Wrongful dismissal occurs when an employee is dismissed from their position in a manner that violates the terms of their employment contract or the Employment Standards Code (the “Code”).
Wrongful dismissal can occur in several different forms. Employees are typically terminated from their employment in one of two ways:
(1) without cause; or
(2) with just cause.
A wrongful dismissal can arise in either scenario. However, if the employment relationship ends after a fixed-term contract, or upon the employee’s resignation or abandonment of their position, this generally cannot give rise to a wrongful dismissal claim. The one exception is “constructive dismissal”, which refers to a situation where the employee objects to a fundamental change to the terms of their employment and are therefore considered dismissed under the law.
It may surprise many people to learn that employers can legally dismiss workers without cause at any time and for any reason. The catch is that the employer must provide working notice or pay in lieu of notice upon termination (unless the employee is dismissed during the 3-month probationary period, in which case no notice is required).
Employers are prohibited from contracting out of the following minimum notice requirements under section 56 of the Code. These amounts are the bare minimum an employer is required to provide when dismissing employees without cause:
Many employees may also be entitled to reasonable notice at common law depending on the terms of their employment contract. Reasonable notice periods at common law are much greater than the minimum requirements under the Code and depend on a variety of factors, including the character of the employment, the length of service, the employee’s age, and the availability of similar employment, keeping in mind the experience, training, and qualifications of the employee. Courts will also examine previous decisions in similar cases to determine the applicable reasonable notice period in any given case.
Where an employee is dismissed for just cause, no notice is required. However, the legal test for just cause imposes a high standard. The employer bears the burden of proving they had just cause to dismiss the individual from their employment.
Whether an employer is justified in terminating an employee for just cause will be assessed in the context of the alleged misconduct. The legal test, coming from the Supreme Court of Canada’s decision in McKinley v BC Tel, asks whether the employee’s misconduct gave rise to a breakdown in the employment relationship.
While there are no hard and fast rules, the Supreme Court has set out examples of situations where the test for just cause will be met. If an employee breaches the faith that is inherent in the working relationship, violates an essential condition of the employment contract, or acts in a manner which is fundamentally inconsistent with their obligations to the employer, their dismissal will be justified.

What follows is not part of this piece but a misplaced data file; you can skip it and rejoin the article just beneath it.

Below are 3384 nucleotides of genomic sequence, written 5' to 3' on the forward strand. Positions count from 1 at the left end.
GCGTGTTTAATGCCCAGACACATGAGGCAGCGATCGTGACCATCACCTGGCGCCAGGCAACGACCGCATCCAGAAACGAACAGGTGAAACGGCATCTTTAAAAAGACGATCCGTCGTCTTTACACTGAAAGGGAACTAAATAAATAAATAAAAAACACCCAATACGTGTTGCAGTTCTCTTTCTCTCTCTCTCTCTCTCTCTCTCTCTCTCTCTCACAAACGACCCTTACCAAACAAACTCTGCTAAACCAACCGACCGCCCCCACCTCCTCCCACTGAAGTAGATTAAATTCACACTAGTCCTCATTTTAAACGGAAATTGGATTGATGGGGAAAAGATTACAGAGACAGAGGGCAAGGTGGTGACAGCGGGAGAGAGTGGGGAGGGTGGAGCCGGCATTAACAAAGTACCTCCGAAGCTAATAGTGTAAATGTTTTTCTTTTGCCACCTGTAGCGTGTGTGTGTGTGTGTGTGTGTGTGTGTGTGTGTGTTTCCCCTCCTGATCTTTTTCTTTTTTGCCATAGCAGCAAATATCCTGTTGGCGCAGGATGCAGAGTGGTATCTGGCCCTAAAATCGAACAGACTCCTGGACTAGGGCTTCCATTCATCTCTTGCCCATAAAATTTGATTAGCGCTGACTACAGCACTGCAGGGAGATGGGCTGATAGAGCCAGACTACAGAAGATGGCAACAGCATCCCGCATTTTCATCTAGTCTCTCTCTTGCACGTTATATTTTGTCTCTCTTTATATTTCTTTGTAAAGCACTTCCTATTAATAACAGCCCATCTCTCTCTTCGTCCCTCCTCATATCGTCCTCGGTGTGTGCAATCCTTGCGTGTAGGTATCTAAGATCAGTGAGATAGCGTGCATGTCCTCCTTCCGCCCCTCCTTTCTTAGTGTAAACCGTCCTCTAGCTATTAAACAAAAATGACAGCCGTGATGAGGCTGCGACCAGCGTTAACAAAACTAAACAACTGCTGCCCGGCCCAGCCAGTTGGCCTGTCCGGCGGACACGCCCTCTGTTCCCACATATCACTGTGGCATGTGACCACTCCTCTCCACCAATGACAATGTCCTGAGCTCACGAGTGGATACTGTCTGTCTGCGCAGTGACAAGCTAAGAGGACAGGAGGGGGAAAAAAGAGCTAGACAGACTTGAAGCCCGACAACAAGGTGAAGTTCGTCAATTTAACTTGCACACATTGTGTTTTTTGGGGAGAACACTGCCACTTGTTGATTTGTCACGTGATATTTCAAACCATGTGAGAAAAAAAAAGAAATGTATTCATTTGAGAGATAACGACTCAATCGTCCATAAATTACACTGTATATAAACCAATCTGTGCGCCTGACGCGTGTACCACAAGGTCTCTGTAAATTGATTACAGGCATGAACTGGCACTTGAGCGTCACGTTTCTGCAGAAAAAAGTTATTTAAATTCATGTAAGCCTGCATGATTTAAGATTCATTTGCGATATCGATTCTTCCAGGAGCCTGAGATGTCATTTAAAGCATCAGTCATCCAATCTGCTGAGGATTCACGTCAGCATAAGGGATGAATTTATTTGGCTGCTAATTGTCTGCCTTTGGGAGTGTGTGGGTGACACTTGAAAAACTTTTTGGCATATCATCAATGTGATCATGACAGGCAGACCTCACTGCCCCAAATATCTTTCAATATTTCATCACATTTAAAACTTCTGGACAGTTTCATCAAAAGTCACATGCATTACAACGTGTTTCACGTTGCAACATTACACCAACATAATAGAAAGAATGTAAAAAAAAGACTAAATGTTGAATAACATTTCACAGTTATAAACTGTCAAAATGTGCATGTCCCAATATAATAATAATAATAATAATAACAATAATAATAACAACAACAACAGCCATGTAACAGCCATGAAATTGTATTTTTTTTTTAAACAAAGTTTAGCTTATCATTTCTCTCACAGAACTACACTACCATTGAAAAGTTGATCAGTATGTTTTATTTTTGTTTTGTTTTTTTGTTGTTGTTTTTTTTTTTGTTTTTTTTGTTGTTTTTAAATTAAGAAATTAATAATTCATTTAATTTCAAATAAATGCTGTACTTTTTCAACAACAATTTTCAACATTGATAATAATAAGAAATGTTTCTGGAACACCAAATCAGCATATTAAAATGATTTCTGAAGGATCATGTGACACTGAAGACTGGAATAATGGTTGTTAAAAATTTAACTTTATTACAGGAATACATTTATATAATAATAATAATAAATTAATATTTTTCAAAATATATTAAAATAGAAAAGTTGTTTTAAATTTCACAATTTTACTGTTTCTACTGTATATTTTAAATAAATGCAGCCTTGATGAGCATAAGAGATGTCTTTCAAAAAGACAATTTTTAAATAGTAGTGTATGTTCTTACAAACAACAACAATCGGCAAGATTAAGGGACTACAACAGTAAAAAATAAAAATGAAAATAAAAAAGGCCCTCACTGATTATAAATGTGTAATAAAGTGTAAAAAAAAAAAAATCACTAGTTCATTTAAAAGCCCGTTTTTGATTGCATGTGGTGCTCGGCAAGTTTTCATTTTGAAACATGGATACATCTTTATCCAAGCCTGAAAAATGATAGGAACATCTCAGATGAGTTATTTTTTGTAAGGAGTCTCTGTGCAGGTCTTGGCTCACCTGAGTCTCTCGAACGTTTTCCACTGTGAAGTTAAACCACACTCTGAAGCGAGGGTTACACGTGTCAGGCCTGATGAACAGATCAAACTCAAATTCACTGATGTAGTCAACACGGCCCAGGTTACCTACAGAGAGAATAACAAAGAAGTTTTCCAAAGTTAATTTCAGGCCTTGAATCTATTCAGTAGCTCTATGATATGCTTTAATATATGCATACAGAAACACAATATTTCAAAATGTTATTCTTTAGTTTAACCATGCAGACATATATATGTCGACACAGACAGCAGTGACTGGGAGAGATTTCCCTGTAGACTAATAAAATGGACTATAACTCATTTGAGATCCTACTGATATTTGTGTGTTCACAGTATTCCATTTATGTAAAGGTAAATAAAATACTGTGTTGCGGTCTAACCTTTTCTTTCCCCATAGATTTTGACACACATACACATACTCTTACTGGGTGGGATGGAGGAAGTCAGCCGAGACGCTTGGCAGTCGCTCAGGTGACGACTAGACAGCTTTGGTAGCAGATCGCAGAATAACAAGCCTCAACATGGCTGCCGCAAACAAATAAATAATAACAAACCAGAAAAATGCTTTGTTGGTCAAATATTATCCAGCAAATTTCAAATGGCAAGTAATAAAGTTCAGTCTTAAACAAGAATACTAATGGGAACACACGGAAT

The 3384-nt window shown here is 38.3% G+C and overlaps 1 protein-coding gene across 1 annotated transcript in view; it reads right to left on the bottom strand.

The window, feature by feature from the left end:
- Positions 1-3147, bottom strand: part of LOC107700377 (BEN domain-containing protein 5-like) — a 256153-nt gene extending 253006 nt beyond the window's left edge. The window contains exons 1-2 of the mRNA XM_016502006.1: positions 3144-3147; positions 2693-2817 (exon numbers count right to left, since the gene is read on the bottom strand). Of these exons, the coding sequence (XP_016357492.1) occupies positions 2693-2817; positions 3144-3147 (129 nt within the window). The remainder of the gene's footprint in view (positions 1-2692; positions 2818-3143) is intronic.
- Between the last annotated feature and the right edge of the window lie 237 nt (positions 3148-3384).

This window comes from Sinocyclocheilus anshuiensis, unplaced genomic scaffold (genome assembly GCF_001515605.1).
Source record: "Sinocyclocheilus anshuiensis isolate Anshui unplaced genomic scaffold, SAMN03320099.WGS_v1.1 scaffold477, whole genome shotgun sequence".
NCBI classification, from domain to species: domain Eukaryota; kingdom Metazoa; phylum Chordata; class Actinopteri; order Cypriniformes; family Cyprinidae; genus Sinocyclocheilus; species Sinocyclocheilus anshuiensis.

Courts will take a contextual approach in determining whether the employee’s misconduct was serious enough to strike at the heart of the employment relationship. The nature and extent of the misconduct, as well as the surrounding circumstances, will be important factors. Courts will also be asked to determine whether dismissal is warranted as a proportionate response to the employee’s misconduct. A balance must be struck between the severity of the misconduct and the harshness of the sanction imposed.
Upon a successful claim for wrongful dismissal, a plaintiff may be awarded three kinds of damages. The first, and most common, is the notice period payment to which the employee is entitled. However, because the purpose of notice pay is bridge an employee to a new position, it is important to remember that employees have an obligation to mitigate their damages by searching for new employment. A failure to mitigate, or any income earned during the notice period, may result in deductions to the final notice award.
In rare cases, a plaintiff may also be entitled to aggravated or punitive damages. Aggravated damages are awarded in cases where the plaintiff was wrongfully terminated in a humiliating and emotionally distressing manner. Punitive damages are further reserved for rare instances where courts wish to punish employers for conduct that is overly egregious.
The potential strength of a wrongful dismissal claim is heavily dependent on the facts of each individual case as well as the specific terms of the employment agreement. If you need advice on how to bring or defend a claim for wrongful dismissal, including questions about common law reasonable notice, the standard for just cause, or potential damages, please contact our team of employment lawyers who can provide professional advice applicable to your situation.